Facts and Events
- ↑ Patrick Hogue. The Samples / Semples Family, Descendants of Samuel Samples.
- Margaret Pearson Bothwell. The Western Pennsylvania Historical Magazine: Edward Ward Trail Blazing Pioneer. (Pennsylvania, June 1960), Vol. 43. No. 2, 1960.
Pages 114, 115
The blow dealt both the Sample family and the Wards by Connolly's treachery must have stunned them. Samuel Sample, in 1776, felt constrained to visit John Connolly in jail in Philadelphia and, by so doing, had a web of suspicion woven around him (68)
His sister, Susannah, Connolly's wife, probably had pleaded with him to make the visit and to pave the way for her to visit her husband (69)
Any compassionate brother would have done the same thing. Susannah visited her husband in jail in July, and her plea to Congress in that month told of the plight in which she found herself.
Her petition (70) to Congress was dated July 8, 1776. She signed it Susanna Connolly - Part of her petition follows "I must say I think it very cruel if I must be detained here from an only Child; and without any allowance for my subsistence, which is not deny'd even to those that have acted quite different from me who, from the natural ties of Affection came to see a Husband in Confinement, dangerously ill. If you imagine, Gentlemen, it is in my power to prejudice you in the Country, I am willing to be confined to Pittsburgh where my child is." She also pointed out that such a course would save the "unnecessary Expence" of supporting her in Philadelphia and would afford her the "Satisfaction of seeing" her child. The clouds of disgrace were darkening over the Ward and Sample families.
Susannah's letter was referred to the Committee of Safety with the request that it "make proper provision for her till further order of Congress." (71)
(68) Pa. Archives (First Series), IV, pp. 728-29.
Colonial Records, X, p. 533. This relates to the action taken by the "Committee of Safety Philada 2nd April 1776" as a result of Samuel Sample's visit to Conolly.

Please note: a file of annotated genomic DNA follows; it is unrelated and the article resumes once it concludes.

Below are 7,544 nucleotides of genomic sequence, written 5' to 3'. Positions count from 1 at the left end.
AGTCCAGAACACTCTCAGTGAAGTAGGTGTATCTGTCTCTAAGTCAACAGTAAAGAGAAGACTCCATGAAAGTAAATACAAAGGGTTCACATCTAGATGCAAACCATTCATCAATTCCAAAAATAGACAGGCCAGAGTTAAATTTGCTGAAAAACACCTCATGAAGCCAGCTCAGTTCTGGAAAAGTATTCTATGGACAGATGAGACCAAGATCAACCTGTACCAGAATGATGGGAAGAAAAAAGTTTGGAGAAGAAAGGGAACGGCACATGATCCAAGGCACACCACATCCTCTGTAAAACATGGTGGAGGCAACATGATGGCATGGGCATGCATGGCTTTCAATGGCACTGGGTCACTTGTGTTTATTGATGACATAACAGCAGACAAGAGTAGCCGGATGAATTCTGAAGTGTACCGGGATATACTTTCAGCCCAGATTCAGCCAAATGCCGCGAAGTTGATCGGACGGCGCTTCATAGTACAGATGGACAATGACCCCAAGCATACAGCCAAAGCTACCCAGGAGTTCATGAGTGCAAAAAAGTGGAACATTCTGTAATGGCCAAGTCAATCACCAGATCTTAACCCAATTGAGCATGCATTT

(69) Journals of Congress —Minutes of Monday, May 13, 1776. It was "Resolved, That Mrs. Connolly, wife of John Connolly, have leave to visit her husband in jail."
(70) Pa. Archives, IV,pp. 782-83.
- Hanna, Charles Augustus. The Wilderness Trail, or, The ventures and adventures of the Pennsylvania traders on the Allegheny Path: with some new annals of the Old West, and the records of some strong men and some bad ones. (Lewisburg, Pennsylvania: Wennawoods Publishing, c1995), Page 84.
It has sometimes been stated that George Croghan and William Trent were brothers-in-law. How they became so is not clear. William Trent's only sister, Mary, married Nathaniel French, of Philadelphia. Trent himself married Sarah Wilkins, possibly a daughter of one of the Indian Traders of that name. Croghan 's nephew, it will be remembered, was Doctor John Connolly, the Loyalist. Connolly was the son of John Connolly, Sr., a native of Ireland, and of Susanna Howard, sister of Gordon Howard, one of the early Indian Traders of Lancaster County. She first married James Patterson, the Trader, and after his death. Dr. Thomas Ewing, of Lancaster. John Connolly, Sr., was her third husband. Doctor Connolly, their son, married Susanna Semple, daughter of Samuel Semple, the innkeeper of Fort Pitt, who furnished Washington such good entertainment in 1770. If Croghan's wife was a Wilkins, and sister to William Trent's wife, it is possible she also may have been a sister to Samuel Semple's wife, the mother of Susanna Connolly; and this would have made Connolly Croghan's nephew, by marriage. The name of Croghan's own daughter, as shown by his will, was Susanna; which was also the Christian name of Connolly's mother, as well as that of his wife. But it is difficult to see how Croghan could have been a brother-in-law to Trent, who married Sarah Wilkins, and also to John Connolly, Sr., who married Susanna Howard, the widow of Doctor Ewing, unless, indeed, Sarah Wilkins and Susanna Howard may have been half-sisters, and one of them Croghan's wife's sister.